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Could rare sword have belonged to Ivan the Terrible?

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Author Topic: Could rare sword have belonged to Ivan the Terrible?  (Read 185 times)
Trojan War
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« Reply #15 on: November 22, 2014, 11:26:37 pm »



'Every man in our expedition longed to take it and hold it his hands, it was an incredible piece of armament'. Pictures: The Siberian Times

Swords such as these were not typical in Russia or across Asia, and it was more similar to those widely used by European knights. After extensive research on ancient weapons, Vyacheslav Molodin prepared a report on his findings and concluded it was from Europe and dated to the late 12th or early 13th century.

Questions as to how the sword reached Russia from Sweden have been asked since 1976, with the first theory that it was carried during trade missions.

According to Arab historians, in the middle of the 12th century there was an ancient northern path through Russia to the River Ob, called the 'Zyryanskaya road' or 'Russky tes'. Over the centuries archaeologists have found a treasure trove of coins, silver vessels and medieval jewellery in the Urals and lower reaches of the Ob, having travelled from the west.

The downside to this theory is that the steppe, where the sword was found, is separated from the lower and middle Ob by hundreds of kilometres of rugged forests and swamps. Others have argued the weapon could easily have travelled east as a result of bartering, or as a spoil of war from skirmishes between the Turkic people of the steppe and the nomadic Urgic population of the Siberian taiga.
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Trojan War
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« Reply #16 on: November 22, 2014, 11:26:50 pm »

http://siberiantimes.com/science/casestudy/features/f0013-could-rare-sword-have-belonged-to-ivan-the-terrible/
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Trojan War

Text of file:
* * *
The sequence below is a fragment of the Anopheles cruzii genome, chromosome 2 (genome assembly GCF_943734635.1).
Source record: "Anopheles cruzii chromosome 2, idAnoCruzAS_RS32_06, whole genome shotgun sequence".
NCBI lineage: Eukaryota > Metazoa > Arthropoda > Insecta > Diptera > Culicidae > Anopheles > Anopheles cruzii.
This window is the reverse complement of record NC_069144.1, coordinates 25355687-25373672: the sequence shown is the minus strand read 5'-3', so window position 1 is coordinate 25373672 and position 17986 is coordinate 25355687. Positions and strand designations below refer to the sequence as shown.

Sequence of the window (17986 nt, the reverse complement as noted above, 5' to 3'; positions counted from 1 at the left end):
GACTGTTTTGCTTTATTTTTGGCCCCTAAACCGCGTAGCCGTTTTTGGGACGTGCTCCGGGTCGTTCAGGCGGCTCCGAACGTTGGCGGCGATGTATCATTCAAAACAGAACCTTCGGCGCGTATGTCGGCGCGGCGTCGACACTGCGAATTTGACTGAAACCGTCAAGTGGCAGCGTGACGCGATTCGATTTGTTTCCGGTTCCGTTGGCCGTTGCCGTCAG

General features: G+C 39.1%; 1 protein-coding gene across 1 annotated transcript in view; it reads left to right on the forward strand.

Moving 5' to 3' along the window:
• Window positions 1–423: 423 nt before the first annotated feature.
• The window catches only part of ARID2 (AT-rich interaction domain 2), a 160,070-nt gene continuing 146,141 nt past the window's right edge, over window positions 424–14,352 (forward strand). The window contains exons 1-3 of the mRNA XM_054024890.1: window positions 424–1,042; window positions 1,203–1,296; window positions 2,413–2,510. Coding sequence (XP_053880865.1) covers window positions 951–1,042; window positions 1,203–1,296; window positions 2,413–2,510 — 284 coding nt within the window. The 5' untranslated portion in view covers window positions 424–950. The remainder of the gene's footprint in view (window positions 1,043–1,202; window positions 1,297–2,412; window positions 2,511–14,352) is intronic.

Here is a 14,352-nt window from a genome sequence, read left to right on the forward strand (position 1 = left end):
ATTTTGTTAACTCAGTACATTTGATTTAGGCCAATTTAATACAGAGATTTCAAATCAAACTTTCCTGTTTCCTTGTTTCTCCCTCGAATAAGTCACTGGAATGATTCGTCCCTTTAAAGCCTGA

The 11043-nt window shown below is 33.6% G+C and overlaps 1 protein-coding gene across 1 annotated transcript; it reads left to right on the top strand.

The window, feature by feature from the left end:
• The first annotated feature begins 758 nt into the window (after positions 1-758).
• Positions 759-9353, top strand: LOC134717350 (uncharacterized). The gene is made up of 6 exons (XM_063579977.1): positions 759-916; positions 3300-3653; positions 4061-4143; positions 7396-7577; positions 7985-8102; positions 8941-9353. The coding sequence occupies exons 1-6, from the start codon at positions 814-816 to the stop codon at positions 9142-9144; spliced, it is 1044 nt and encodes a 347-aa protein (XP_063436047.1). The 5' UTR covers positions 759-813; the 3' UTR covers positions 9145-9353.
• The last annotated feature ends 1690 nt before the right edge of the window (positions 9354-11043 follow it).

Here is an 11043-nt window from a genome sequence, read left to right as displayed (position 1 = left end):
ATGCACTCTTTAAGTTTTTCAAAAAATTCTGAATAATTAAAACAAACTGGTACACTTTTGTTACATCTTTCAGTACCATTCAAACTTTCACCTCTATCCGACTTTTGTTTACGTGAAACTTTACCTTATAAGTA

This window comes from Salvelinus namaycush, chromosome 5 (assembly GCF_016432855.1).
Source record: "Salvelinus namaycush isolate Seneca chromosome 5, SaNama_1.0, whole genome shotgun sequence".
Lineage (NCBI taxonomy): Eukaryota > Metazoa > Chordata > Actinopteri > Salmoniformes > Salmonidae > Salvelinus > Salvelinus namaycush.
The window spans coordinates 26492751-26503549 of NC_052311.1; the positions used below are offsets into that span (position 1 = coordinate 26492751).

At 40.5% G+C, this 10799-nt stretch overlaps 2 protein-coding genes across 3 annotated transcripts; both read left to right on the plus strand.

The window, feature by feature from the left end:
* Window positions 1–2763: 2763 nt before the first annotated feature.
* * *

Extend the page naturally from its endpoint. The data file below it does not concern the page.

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« Reply #17 on: November 22, 2014, 11:28:02 pm »

The hilt is of a type that is associated with the eastern baltic region. Several such sword have been found in Finland and the Baltic states. The iron grip is particular for these swords. It is not unusual that these hilts are adorned with silver overlay with zoomorphic decoration in niello.

The blade likely originates in central europe: both form and inlayed letters suggest this.

As to dating, it belongs to the late viking period (late 10th or 11th century?). The sword was lost by its user several centuries before the reign of Ivan the Terrible. -If that blade could talk! We would surely listen to a tale that would be both fantastic and cruel.
-A wonderful find! I would love to learn more about it.
Peter Johnsson, Storvreta, Sweden
22/11/2014 19:32
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The hilt is of a type that is associated with the eastern baltic region. Several such sword have been found in Finland and the Baltic states. The iron grip is particular for these swords. It is not unusual that these hilts are adorned with silver overlay with zoomorphic decoration in niello.
The blade likely originates in central europe: both form and inlayed letters suggest this.
-A wonderful find! I would love to learn more about it.
Peter Johnsson, Storvreta, Sweden
22/11/2014 16:05
5
0
Possibly from the Rus' culture which suffered so under the Golden Hoard in the 13th century.

e 13th century.
Myron Bergenske, Mineral Point, Wisconsin, USA
22/11/2014 03:30
4
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Is the sword from the Rus' culture which suffered so under the Golden Hoard?
Myron Bergenske, Mineral Point, Wisconsin, USA
22/11/2014 03:18
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Those knights were looking for the Holy Grial....probably they arrived to the lands of Tocharians, whites living in Western China as the Tarim Basin Mummies have proven.

Himler and Schafer failed for some miles: the cradle of Indo-European civilisation was not in Tibet but in Western Siberia.
Enrique, Spain
22/11/2014 02:44
3
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a nice sword, seems to be quite old and, it would be nice to hear the history of this item.
john, finland
21/11/2014 22:42
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